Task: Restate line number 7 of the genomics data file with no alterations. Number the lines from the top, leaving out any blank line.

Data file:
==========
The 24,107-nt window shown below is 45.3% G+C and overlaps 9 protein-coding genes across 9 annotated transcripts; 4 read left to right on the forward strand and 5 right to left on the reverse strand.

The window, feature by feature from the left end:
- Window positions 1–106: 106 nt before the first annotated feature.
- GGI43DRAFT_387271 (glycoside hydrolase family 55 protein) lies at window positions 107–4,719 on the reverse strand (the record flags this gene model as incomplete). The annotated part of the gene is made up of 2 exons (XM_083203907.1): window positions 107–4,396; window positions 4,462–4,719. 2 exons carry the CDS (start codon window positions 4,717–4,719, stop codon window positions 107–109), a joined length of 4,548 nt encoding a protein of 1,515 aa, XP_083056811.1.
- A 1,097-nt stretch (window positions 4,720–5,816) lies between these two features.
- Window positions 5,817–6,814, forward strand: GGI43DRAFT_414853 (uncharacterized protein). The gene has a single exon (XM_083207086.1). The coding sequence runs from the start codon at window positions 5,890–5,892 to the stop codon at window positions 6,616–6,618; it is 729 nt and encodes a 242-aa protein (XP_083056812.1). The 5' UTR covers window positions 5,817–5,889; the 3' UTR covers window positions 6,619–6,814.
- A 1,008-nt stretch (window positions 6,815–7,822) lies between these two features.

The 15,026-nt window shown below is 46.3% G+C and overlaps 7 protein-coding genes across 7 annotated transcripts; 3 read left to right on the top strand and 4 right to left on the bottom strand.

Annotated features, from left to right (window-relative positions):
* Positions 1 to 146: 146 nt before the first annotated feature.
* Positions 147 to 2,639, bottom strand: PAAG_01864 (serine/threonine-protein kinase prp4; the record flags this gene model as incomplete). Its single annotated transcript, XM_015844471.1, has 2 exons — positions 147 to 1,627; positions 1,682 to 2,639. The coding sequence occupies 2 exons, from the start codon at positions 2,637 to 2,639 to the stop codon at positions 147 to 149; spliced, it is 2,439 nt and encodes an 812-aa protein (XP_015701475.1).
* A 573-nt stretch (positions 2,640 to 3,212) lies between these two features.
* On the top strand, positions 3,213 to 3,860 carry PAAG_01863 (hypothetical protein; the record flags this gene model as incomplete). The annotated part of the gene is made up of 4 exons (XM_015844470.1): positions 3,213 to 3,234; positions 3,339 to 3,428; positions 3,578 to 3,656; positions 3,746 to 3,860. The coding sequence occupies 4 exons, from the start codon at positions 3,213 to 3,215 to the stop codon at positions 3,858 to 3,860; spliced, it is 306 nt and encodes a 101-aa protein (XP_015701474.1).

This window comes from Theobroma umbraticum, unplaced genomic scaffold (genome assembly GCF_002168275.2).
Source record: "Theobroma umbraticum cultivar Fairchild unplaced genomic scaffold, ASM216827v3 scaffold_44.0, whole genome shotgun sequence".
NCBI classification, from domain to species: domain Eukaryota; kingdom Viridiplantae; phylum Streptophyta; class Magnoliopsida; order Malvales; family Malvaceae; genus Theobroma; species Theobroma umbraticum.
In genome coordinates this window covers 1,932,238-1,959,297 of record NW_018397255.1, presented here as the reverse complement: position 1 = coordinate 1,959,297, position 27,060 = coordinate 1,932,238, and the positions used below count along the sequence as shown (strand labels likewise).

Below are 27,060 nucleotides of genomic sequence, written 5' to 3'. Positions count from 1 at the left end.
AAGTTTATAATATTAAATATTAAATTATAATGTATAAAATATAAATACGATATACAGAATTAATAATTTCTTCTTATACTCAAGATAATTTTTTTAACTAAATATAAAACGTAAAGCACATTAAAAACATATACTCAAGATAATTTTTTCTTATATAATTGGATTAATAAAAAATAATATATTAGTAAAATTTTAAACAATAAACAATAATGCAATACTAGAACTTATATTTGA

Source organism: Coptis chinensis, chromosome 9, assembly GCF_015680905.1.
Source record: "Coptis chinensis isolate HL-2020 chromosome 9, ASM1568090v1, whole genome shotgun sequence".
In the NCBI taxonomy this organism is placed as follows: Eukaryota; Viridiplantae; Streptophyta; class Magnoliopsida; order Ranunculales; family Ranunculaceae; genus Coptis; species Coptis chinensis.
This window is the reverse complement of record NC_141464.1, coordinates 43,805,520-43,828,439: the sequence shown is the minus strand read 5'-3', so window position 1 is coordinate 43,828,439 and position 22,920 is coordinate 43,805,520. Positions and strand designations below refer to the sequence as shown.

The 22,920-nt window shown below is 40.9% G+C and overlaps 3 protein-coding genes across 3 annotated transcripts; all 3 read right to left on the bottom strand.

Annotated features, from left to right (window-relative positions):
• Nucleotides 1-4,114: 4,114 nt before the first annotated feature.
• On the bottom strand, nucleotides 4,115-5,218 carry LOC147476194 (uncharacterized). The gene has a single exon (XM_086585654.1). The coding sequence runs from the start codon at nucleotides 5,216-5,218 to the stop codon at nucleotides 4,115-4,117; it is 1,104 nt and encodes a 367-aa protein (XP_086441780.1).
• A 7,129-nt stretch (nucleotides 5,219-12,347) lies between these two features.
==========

- A 1,008-nt stretch (window positions 6,815–7,822) lies between these two features.